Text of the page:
Primitive Camping in North Georgia
Replies: 5 - Last Post: Mar 1, 2013 11:51 AM Last Post By: LongIslandBob
Feb 26, 2013 12:35 PM
Primitive Camping in North GeorgiaWho can recommend some good areas for dispersed primitive camping in North Georgia (near Blue Ridge, Ellijay, etc). I'm not looking for backpacking sites; rather nice secluded forest roads with dispersed camping alongside. This would be for mid-March; and I believe there are some restrictions in the area due to overuse at certain times of year. Thanks for the suggestions!
Feb 26, 2013 1:14 PM
1I've never been camping in Georgia but I've known and read about hundreds of people who have. March is still kind of cold in the mountains, but it is kind of a traditional start to hiking the AT.
Since you want to avoid the backpacking scene, you should avoid the AT. (seriously it can be crowded in March.)
Personally I'd start or end with Cumberland Island and work that way.
I'm kind of a redneck, but i'd like to see the Okefenokee swamp (both points are southern GA so guess i didn't really answer your question.) Hat tip.
Feb 26, 2013 1:20 PM
2Agree with the redneck..the AT trail is great to camp but its also the start for the AT long hual, and March snow and cold rains/sleets in the foot hills is not uncommon, nor are bad spring thunderstorms and tornadoes, so know the weather before going off the grid, let someone know where you are going too...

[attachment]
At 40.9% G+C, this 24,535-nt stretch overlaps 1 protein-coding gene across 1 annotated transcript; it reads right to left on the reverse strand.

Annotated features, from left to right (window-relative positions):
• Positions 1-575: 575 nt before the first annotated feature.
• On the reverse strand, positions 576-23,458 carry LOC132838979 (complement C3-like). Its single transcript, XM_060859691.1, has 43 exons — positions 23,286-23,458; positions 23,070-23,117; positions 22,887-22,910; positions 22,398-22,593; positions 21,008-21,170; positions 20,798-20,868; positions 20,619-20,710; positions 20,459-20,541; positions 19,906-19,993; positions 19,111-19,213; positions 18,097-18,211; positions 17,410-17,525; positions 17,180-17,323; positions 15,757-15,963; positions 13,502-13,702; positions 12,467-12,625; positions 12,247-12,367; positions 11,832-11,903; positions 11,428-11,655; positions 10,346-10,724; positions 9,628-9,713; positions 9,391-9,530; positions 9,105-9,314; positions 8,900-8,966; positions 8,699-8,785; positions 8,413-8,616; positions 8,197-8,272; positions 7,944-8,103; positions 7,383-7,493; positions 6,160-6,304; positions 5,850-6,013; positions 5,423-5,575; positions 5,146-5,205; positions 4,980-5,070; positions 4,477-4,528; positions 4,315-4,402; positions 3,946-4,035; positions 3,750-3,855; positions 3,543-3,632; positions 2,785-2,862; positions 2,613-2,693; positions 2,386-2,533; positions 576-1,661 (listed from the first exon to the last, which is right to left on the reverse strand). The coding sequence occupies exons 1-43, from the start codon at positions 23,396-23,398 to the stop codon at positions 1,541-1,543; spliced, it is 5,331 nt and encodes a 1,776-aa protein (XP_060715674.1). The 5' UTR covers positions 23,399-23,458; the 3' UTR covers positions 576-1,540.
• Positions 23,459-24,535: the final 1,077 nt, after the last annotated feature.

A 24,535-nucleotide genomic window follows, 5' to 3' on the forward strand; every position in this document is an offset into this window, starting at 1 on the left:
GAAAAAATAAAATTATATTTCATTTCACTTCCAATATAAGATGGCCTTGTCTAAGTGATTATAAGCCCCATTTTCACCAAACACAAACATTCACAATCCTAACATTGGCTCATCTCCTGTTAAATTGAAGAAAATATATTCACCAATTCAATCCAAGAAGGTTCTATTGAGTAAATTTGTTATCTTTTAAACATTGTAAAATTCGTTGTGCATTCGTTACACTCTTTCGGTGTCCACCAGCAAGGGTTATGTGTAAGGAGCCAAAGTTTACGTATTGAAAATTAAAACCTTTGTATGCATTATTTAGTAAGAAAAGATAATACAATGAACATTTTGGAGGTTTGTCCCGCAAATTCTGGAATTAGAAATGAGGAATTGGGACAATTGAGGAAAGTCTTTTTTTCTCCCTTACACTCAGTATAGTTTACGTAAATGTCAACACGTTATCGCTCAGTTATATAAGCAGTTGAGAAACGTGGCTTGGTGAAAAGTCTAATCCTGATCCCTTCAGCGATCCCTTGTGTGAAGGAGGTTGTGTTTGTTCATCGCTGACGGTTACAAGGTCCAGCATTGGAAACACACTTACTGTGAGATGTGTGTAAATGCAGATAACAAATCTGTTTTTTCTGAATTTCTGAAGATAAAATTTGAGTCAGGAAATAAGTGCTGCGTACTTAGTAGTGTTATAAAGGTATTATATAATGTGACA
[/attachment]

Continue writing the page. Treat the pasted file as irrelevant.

Feb 26, 2013 1:22 PM
Mar 1, 2013 10:28 AM
4Yeah I definitely am not interested in the AT in March. I live in East TN so this geographical area isn't unfamiliar to me, I just have no experience specifically around Fannin County, Ellijay, Blue Ridge, and similiar areas I can easily access from Southern TN after leaving Ducktown and Turtle Town and such. I will be near the Toccoa River and was just hoping for some good suggestings for camping areas, that I might not run across otherwise. Thanks for all the help!
Mar 1, 2013 11:51 AM
5Everything I've read an heard says that part of Tthe AT can be a little crowded in March.
There are about 200,000 books about the AT. the best are (I feel like I've read half of them but the actual number is probably far fewer)
- Just Passing Through, by Winton Porter
- Walking the Appalachian Trail by Larry Luxenberg
- Walking with Spring, by Earl Shaffer
- A Walk in the Woods, by Bill Bryson. I found it really snarky and condescending of anyone who is not a northern, urban educated white liberal agnostic. And pretty much anyone else who is not a cut-and-paste carbon-copy of Bill Bryson. But, a lot of people bought it so I guess someone thinks it’s good.
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